Kering’s luxury brands have won an early victory in court in their fight against Chinese retailer, Alibaba over the claim that Alibaba sells fake goods on its website.
Back in May, Kering luxury brands including Gucci, Yves Saint Laurent, and Balenciaga, sued Alibaba in New York, claiming that trademark infringement and the sell of counterfeit goods on the Chinese retailer’s website.
This past week, these brands were granted their request for a temporary restraining order against several Alibaba vendors named in the suit. This is a huge win for these luxury brands because it means that the vendors must immediately cease the sale and distribution of the counterfeit goods on the Alibaba website.
On Friday, Alibaba Group Holding, an online retailer based in China, was sued in Manhattan federal court, by Kering luxury brands, including Gucci and Yves Saint Laurent. The brands argue that the retailer knowingly allowed counterfeiters to sell their products to consumers.
The Kering brands are alleging trademark infringement and racketeering and are seeking both monetary damages as well as an injunction preventing the future sale of these counterfeit products.
Alibaba Headquarters: By Thomas Lombard via Wikimedia Commons
In their lawsuit, the brands claim that Alibaba conspired with the counterfeiters to manufacture, sell and distribute products that infringe on the plaintiffs’ trademarks that confuse the consumer and lead the consumer to believe that the products are genuine luxury items.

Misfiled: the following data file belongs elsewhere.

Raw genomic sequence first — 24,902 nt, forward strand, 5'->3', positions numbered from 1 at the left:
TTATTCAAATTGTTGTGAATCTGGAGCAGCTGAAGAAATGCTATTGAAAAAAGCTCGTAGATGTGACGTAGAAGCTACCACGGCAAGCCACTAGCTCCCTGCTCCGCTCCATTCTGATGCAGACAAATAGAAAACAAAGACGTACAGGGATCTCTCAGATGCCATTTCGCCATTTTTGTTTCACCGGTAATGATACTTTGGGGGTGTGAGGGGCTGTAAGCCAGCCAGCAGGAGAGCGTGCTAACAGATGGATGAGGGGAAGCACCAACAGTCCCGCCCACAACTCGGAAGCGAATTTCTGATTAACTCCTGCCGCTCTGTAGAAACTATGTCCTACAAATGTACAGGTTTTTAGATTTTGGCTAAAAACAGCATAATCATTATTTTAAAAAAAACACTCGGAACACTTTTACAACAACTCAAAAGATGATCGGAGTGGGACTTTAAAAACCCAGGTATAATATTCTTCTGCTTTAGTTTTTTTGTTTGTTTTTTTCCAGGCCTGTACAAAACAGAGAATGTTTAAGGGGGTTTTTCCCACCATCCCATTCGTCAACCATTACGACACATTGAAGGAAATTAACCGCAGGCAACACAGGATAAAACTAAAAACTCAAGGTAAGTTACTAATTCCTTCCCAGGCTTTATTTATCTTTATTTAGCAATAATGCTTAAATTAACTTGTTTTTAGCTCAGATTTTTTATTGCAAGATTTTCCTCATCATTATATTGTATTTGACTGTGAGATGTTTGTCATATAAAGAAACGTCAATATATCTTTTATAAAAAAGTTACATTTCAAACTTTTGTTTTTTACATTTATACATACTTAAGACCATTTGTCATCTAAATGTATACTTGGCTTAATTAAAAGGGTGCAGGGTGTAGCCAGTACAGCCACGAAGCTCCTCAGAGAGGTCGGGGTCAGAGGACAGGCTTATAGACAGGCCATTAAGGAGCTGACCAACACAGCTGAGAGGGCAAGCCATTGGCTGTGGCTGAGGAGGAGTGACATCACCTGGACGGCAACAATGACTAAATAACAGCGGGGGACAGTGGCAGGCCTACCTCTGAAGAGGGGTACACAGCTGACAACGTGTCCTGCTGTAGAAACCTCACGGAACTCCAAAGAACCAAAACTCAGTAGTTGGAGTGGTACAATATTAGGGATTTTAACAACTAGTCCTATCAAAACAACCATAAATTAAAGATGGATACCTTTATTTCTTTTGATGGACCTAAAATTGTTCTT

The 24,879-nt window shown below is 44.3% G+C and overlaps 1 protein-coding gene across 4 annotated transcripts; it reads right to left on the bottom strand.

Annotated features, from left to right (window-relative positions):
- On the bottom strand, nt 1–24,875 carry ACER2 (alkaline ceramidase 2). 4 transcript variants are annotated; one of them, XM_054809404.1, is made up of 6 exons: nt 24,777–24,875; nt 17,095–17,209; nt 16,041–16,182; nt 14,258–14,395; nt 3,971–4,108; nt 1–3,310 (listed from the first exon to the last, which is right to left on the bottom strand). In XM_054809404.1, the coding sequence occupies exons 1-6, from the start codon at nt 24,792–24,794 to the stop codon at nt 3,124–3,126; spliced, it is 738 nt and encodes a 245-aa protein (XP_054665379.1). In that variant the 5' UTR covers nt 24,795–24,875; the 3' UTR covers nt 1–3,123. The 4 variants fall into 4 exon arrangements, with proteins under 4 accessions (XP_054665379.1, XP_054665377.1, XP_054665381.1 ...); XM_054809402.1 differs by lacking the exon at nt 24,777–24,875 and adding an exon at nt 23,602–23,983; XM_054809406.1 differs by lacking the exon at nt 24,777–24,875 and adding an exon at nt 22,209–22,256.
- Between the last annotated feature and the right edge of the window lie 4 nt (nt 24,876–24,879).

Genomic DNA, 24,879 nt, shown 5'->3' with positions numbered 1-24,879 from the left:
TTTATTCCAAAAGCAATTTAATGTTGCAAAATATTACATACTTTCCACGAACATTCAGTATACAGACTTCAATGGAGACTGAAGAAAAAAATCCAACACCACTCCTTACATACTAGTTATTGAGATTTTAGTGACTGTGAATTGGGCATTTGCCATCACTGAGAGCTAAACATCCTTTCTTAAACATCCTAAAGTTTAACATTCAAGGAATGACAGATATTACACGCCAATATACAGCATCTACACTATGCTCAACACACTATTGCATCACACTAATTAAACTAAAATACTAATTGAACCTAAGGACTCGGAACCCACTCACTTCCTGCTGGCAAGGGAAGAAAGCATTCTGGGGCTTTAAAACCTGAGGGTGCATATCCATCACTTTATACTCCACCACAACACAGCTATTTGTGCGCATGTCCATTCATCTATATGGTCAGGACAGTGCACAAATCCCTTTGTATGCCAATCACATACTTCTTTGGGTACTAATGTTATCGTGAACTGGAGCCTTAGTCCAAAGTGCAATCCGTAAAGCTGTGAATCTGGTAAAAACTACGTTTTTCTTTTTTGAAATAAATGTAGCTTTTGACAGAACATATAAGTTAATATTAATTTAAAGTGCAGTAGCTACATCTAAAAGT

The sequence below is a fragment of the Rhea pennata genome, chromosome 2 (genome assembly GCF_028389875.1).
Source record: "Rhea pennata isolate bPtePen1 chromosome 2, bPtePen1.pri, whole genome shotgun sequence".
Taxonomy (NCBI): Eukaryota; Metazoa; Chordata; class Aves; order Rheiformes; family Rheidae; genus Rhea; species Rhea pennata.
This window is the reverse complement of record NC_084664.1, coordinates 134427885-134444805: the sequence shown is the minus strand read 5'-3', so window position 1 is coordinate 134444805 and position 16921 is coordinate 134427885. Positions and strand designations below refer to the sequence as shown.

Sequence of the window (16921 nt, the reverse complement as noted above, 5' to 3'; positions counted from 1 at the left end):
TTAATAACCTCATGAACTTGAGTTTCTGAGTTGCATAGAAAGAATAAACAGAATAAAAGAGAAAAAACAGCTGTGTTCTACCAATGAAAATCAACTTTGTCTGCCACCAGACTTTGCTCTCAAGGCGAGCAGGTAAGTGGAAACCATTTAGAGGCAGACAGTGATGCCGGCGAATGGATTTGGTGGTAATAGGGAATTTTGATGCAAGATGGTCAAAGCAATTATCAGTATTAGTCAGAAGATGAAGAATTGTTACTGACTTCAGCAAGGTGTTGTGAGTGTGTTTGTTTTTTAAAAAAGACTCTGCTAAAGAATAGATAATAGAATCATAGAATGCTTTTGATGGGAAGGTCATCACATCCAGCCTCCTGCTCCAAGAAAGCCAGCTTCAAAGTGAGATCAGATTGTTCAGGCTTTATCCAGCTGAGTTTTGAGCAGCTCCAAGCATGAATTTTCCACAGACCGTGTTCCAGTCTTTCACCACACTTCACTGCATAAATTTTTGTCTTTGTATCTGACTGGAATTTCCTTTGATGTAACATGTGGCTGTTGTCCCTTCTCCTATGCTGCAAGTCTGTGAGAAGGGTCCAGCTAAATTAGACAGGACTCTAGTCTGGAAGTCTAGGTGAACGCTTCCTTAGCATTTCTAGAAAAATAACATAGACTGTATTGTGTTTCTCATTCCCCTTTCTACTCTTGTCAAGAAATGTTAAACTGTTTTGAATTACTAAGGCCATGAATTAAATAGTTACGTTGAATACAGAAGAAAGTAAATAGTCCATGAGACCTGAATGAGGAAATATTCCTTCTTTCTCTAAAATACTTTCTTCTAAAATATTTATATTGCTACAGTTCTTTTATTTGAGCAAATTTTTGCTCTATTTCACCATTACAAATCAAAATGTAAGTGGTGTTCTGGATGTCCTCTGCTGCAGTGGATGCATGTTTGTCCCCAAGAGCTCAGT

This is the second time that Alibaba has been sued by Kering brands over counterfeit products. The brands filed a lawsuit in July of 2014, but withdrew it with the ability to refile if the two sides couldn’t come to a resolution of their issues. And, it seems they haven’t reached a resolution.
Kering subsidiaries, Tiffany & Co., Gucci, Bottega Veneta, and Yves Saint Laurent, have been attempting to freeze the assets of supposed counterfeiters in Chinese banks. And, while two lower courts agreed with the fashion houses, last week, the 2nd Circuit Court of Appeals in New York remanded these decisions back to the lower court to determine whether U.S. judicial system has the authority to freeze accounts in overseas banks.
Brian Solis via flickr.com
This litigation began when the Kering companies sued several Chinese companies, alleging the sale of counterfeit products. The fashion houses claim that the counterfeiters’ assets in accounts with the Bank of China, China Merchants Bank Co. Ltd. and the Industrial and Commercial Bank of China Ltd. contain profits derived from selling counterfeit products, and thus the accounts should be frozen.